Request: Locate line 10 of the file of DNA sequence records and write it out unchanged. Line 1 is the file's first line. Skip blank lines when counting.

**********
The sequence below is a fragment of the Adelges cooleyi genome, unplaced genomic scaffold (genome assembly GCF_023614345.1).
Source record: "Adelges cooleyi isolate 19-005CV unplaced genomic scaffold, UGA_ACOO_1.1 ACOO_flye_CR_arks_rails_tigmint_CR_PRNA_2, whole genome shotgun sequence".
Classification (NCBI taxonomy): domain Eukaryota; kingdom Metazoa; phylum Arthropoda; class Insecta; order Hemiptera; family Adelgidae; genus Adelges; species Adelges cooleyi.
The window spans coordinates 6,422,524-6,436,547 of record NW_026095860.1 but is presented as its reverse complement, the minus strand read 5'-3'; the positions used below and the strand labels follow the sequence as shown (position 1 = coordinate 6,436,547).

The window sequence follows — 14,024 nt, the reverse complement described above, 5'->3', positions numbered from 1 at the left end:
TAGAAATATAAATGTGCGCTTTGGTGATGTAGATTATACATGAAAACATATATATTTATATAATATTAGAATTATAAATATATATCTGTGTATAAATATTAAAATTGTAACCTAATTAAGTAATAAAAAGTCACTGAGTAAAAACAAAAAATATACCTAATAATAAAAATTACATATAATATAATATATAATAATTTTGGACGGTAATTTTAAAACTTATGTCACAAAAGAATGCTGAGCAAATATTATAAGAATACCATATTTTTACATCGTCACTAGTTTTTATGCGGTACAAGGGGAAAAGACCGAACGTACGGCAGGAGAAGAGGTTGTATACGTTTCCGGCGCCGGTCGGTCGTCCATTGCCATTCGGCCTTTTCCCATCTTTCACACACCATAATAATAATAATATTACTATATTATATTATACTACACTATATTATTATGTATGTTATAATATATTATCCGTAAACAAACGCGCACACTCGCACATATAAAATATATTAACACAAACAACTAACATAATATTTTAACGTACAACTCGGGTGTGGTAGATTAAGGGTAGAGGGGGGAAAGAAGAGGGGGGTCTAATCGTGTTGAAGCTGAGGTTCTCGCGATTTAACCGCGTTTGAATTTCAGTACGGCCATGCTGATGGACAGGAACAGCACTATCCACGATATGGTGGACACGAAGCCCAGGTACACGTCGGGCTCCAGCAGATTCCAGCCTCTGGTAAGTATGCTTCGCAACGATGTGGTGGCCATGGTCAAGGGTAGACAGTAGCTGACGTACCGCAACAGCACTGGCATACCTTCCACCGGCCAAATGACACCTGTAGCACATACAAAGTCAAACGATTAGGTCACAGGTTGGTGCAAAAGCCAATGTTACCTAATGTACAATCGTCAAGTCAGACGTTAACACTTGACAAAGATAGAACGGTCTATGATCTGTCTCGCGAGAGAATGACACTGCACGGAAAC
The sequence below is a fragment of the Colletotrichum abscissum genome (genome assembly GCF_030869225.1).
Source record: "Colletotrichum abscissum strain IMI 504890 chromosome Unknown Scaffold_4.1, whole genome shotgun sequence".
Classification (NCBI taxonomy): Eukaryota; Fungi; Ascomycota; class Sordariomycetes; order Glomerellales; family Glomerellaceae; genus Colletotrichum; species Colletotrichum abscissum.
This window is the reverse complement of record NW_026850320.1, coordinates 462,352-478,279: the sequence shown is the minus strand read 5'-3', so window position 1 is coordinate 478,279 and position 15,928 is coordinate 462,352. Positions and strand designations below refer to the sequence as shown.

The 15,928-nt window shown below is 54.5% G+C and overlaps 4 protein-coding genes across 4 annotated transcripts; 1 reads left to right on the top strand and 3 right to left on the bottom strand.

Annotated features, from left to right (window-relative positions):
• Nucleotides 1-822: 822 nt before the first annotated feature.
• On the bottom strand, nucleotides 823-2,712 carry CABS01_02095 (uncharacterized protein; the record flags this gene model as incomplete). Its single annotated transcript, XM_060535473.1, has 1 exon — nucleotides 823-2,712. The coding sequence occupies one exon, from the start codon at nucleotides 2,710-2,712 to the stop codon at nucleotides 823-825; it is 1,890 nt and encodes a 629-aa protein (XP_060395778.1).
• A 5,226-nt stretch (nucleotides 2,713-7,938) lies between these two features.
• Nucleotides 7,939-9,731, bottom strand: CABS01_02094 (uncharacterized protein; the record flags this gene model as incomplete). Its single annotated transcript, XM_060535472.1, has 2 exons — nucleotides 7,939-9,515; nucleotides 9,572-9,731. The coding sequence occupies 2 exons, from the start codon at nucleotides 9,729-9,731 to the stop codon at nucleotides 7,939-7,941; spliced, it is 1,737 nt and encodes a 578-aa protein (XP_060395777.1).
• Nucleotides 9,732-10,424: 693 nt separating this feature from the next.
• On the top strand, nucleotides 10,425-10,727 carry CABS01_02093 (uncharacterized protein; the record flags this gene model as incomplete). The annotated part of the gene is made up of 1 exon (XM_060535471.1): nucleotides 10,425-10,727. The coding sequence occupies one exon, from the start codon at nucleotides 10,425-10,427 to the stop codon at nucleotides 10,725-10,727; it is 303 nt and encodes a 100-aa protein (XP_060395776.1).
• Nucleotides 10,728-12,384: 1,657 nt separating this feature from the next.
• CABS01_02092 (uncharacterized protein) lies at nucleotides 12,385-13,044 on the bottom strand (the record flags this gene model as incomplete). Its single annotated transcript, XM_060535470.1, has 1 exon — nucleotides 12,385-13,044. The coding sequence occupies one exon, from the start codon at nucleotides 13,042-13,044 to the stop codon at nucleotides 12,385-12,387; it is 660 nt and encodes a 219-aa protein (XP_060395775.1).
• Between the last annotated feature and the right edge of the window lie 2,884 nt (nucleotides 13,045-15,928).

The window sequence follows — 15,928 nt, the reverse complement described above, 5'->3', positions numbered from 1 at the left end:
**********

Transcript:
This window is the reverse complement of record NW_026850320.1, coordinates 462,352-478,279: the sequence shown is the minus strand read 5'-3', so window position 1 is coordinate 478,279 and position 15,928 is coordinate 462,352. Positions and strand designations below refer to the sequence as shown.